Trade Unions and Environmental Transition

This PhD project has developed from Jenny Patient’s work over 3 years to engage trade unions around climate change. Making connections through the fringe programme around COP21 in Paris led to conversations with trade unions in energy-intensive industries, such as steel, glass and cement, that underpin the cities of Leeds, Hull and Sheffield. She is focused on developing knowledge that can help trade unions play their full role towards an energy transition that brings both sustainability and justice, at a time when action on climate at a city level has never been so important.  

Starting in Sept 2017 Jenny’s project has developed as a partnership with the TUC Yorkshire and Humber region, where the Low Carbon Task Force is working with Local Enterprise Partnerships, employers and trade unions to build awareness and capacity for change, including training for workplace green reps, and developing collaborative approaches to low-carbon technology change. 

Jenny will take a participatory action research approach, working with trade union activists in the Low Carbon Task Force, to explore key questions:

  • How are local trade unions contributing to a Just Transition for workers and communities in energy-intensive industries?
  • What barriers are they facing in the move towards a sustainable economy, and what can help to overcome those?
  • What can they learn from experience in other European industrial regions and sister trade unions? 

Jenny is supervised by Beth Perry and Stephen Connelly.

 

People involved

Jenny Patient

Jenny’s PhD project has developed from work over the last 3 years to engage trade unions around climate change. Making connections through the fringe programme around COP21 in Paris led to conversations with trade unions in energy-intensive industries, such as steel, glass and cement, that underpin the cities of Leeds, Hull and Sheffield. As a PhD student within the Realising Just Cities programme she is looking forward to developing knowledge that can help trade unions play their full role towards an energy transition that brings both sustainability and justice, at a time when action on climate at a city level has never been so important. Jenny will be co-supervised by Beth Perry and Stephen Connelly.

 

Jenny’s first career direction was managing computer projects in the UK railways, before a change to adult education where she has worked in community regeneration, active citizenship and sustainability. Her degree in Maths (University of Warwick, 1984) sneaked in some Sociology, followed by a post-graduate teaching certificate in 2004 (University of Huddersfield). A Masters in Human Ecology (2005-2007, University of Strathclyde) confirmed Jenny’s interest in action research and participatory processes, whilst grounding her subsequent work on energy and climate change at Heeley City Farm and Sheffield Climate Alliance.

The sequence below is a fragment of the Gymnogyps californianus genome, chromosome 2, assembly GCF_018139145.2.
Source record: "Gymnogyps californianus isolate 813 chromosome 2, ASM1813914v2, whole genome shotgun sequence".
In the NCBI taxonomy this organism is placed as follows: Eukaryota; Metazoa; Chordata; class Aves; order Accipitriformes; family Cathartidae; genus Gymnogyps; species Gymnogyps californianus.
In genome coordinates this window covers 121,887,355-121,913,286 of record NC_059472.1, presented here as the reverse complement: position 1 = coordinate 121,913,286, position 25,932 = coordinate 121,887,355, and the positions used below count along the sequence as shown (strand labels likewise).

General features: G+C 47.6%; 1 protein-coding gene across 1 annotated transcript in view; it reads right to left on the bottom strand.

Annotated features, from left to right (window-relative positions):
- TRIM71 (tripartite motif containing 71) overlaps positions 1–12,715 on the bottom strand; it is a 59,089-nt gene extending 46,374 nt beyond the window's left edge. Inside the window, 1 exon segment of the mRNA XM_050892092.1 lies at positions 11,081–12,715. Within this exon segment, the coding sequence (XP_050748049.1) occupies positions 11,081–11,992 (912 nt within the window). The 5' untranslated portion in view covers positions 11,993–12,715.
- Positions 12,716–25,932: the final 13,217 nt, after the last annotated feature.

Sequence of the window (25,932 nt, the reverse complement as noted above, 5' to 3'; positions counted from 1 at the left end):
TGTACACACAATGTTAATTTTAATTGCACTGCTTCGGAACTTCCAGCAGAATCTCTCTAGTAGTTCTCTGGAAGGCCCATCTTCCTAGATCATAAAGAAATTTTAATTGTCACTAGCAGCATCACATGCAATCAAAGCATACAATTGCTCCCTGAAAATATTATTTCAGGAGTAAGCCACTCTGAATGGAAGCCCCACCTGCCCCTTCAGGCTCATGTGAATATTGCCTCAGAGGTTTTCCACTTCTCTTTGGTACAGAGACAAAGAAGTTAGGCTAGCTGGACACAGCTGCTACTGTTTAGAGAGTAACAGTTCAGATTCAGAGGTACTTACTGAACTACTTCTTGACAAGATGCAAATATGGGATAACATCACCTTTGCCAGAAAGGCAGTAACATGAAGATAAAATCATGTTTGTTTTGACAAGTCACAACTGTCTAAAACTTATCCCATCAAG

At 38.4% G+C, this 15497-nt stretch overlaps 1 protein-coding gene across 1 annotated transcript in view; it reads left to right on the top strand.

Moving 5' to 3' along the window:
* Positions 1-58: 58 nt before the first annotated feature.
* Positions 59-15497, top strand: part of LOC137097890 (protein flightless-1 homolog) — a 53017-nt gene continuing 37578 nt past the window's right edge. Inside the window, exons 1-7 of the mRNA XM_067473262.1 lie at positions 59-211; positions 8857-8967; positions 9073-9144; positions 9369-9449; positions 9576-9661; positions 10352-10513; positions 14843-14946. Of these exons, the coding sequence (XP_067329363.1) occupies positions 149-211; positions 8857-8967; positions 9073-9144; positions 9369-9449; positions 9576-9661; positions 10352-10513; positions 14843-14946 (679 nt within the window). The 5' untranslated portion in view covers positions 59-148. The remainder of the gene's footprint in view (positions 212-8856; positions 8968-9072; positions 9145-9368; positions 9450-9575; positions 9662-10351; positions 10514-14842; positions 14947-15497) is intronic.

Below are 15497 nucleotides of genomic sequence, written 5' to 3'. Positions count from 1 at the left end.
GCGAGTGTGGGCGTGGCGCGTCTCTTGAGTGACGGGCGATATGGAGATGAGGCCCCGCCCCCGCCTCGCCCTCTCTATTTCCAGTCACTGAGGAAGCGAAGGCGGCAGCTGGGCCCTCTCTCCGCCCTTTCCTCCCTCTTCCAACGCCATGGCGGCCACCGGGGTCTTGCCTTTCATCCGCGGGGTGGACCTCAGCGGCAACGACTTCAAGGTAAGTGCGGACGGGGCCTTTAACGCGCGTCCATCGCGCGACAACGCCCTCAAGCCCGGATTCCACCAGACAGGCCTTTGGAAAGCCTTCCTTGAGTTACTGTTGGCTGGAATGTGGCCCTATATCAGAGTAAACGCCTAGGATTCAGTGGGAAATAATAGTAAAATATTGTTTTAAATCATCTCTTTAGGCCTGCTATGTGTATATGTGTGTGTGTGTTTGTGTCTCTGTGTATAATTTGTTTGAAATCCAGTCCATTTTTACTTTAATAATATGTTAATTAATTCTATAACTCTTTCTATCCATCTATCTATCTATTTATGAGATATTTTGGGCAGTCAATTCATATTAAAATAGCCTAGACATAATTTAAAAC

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News, events and blog

By Jennifer Patient 11th July 2018

“Trade unions hear different stories - about climate change and what the response should be - from employers, industry bodies, the government and climate campaigners; they have no ‘honest broker’ to adjudicate between these stories. How can trade unions find an honest broker? Or can they become their own honest broker?”

 

Alex Whinnom is Co-Investigator of Jam and Justice: Co-producing Urban Governance for Social Innovation. He is Chief Executive of the Greater Manchester Centre for Voluntary Organisation. In this blog, he reflects on the significance of a new Accord signed between the Greater Manchester Combined Authority and the Greater Manchester voluntary, community and social enterprise (VCSE) sector.

 

Municipalism has been the magic buzzword in debates about new urban movements and the democratization of politics. In Europe it is currently associated especially with cities in Spain, the most prominent Barcelona, where the citizens platform Barcelona en Comú is trying to radically open the sphere of politics to social movements and neighborhood assemblies.